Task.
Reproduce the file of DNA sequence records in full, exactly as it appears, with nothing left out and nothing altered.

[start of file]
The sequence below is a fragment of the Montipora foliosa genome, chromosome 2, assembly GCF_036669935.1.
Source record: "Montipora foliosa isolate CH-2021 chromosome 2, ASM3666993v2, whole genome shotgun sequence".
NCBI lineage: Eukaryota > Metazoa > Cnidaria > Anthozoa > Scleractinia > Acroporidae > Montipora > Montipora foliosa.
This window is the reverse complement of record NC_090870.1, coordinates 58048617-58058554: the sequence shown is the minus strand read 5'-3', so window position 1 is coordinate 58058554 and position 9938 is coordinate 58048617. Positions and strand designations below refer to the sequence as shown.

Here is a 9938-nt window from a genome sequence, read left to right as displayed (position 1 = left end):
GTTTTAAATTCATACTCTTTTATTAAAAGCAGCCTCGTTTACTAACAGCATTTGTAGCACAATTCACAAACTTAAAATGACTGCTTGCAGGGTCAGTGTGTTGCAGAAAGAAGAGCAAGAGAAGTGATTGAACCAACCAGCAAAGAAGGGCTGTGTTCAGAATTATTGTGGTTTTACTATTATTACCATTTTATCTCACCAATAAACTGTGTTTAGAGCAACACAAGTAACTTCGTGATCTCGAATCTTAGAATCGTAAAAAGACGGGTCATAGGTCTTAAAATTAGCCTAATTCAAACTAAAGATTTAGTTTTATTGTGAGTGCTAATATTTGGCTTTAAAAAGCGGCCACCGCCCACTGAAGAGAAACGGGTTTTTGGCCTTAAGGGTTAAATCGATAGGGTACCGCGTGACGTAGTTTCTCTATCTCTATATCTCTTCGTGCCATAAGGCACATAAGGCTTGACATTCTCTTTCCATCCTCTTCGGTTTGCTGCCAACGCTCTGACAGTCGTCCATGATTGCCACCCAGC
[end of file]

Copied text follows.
The sequence below is a fragment of the Montipora foliosa genome, chromosome 2, assembly GCF_036669935.1.
Source record: "Montipora foliosa isolate CH-2021 chromosome 2, ASM3666993v2, whole genome shotgun sequence".
NCBI lineage: Eukaryota > Metazoa > Cnidaria > Anthozoa > Scleractinia > Acroporidae > Montipora > Montipora foliosa.
This window is the reverse complement of record NC_090870.1, coordinates 58048617-58058554: the sequence shown is the minus strand read 5'-3', so window position 1 is coordinate 58058554 and position 9938 is coordinate 58048617. Positions and strand designations below refer to the sequence as shown.

Here is a 9938-nt window from a genome sequence, read left to right as displayed (position 1 = left end):
GTTTTAAATTCATACTCTTTTATTAAAAGCAGCCTCGTTTACTAACAGCATTTGTAGCACAATTCACAAACTTAAAATGACTGCTTGCAGGGTCAGTGTGTTGCAGAAAGAAGAGCAAGAGAAGTGATTGAACCAACCAGCAAAGAAGGGCTGTGTTCAGAATTATTGTGGTTTTACTATTATTACCATTTTATCTCACCAATAAACTGTGTTTAGAGCAACACAAGTAACTTCGTGATCTCGAATCTTAGAATCGTAAAAAGACGGGTCATAGGTCTTAAAATTAGCCTAATTCAAACTAAAGATTTAGTTTTATTGTGAGTGCTAATATTTGGCTTTAAAAAGCGGCCACCGCCCACTGAAGAGAAACGGGTTTTTGGCCTTAAGGGTTAAATCGATAGGGTACCGCGTGACGTAGTTTCTCTATCTCTATATCTCTTCGTGCCATAAGGCACATAAGGCTTGACATTCTCTTTCCATCCTCTTCGGTTTGCTGCCAACGCTCTGACAGTCGTCCATGATTGCCACCCAGC